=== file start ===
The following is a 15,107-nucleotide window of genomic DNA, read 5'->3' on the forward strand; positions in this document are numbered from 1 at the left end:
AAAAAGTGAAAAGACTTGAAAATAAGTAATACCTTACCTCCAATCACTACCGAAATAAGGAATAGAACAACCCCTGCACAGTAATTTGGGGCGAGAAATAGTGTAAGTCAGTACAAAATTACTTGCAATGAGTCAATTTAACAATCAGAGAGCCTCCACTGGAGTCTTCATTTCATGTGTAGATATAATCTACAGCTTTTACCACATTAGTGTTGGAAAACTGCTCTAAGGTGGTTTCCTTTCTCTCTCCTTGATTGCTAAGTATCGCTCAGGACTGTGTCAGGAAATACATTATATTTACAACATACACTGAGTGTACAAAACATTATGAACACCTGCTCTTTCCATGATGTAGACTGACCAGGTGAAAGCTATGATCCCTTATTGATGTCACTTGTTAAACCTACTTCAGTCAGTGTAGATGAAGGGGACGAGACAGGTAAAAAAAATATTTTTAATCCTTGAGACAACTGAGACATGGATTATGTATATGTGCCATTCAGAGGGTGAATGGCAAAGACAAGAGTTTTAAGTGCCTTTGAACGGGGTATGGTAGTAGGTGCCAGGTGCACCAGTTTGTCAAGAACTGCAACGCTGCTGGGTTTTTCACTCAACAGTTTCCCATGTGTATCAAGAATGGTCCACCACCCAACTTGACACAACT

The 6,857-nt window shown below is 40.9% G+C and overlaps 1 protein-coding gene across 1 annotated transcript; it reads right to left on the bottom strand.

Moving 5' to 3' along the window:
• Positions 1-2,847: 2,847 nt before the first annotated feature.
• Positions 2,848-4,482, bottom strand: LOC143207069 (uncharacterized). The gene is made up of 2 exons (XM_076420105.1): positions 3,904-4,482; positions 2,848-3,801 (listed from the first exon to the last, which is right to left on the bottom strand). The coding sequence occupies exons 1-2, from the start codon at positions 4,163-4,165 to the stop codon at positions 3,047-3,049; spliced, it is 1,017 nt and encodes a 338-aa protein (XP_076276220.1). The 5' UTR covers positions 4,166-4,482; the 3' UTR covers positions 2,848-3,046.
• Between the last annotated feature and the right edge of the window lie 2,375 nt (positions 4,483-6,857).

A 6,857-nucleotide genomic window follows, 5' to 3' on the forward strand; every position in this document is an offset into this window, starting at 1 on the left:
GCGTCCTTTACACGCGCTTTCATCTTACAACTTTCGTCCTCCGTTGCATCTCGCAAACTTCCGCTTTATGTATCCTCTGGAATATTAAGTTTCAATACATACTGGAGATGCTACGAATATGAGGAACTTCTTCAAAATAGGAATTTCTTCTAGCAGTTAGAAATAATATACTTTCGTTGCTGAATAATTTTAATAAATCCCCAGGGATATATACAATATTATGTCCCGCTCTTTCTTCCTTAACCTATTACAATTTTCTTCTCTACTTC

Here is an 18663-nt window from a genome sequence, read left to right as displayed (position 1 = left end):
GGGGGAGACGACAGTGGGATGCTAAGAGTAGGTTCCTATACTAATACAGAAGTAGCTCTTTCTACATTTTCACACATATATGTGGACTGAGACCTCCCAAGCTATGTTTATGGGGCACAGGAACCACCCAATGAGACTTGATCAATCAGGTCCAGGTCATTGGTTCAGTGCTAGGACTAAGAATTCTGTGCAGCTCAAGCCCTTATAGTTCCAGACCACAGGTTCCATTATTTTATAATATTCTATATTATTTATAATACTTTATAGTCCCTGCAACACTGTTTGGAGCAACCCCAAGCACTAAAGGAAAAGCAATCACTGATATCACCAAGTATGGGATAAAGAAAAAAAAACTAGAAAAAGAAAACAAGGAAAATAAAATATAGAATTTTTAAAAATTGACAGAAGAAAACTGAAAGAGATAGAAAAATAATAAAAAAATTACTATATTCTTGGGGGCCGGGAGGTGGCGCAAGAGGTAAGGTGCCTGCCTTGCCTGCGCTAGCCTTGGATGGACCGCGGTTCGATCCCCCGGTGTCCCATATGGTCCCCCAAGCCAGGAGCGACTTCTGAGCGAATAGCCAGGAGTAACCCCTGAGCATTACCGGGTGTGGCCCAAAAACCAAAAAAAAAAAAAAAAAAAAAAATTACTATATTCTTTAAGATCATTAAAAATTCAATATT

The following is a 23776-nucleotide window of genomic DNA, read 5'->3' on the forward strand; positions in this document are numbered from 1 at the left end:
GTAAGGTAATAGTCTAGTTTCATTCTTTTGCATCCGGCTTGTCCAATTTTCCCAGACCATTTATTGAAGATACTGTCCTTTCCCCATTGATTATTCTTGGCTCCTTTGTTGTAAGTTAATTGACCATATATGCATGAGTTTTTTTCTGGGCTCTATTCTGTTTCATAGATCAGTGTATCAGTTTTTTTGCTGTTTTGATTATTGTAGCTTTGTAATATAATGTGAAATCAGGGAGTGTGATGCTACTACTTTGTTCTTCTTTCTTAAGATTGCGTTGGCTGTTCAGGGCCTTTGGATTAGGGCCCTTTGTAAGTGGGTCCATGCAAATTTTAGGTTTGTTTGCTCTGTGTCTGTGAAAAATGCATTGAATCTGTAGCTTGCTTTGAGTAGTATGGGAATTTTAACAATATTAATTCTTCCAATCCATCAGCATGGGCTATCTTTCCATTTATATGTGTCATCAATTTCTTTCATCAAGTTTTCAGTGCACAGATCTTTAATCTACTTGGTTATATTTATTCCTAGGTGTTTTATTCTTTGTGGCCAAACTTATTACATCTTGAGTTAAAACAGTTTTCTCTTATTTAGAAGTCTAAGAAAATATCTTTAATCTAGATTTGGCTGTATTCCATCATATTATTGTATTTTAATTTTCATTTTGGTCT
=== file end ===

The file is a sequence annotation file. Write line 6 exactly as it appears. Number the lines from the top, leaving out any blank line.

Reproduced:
• Positions 2,848-4,482, bottom strand: LOC143207069 (uncharacterized). The gene is made up of 2 exons (XM_076420105.1): positions 3,904-4,482; positions 2,848-3,801 (listed from the first exon to the last, which is right to left on the bottom strand). The coding sequence occupies exons 1-2, from the start codon at positions 4,163-4,165 to the stop codon at positions 3,047-3,049; spliced, it is 1,017 nt and encodes a 338-aa protein (XP_076276220.1). The 5' UTR covers positions 4,166-4,482; the 3' UTR covers positions 2,848-3,046.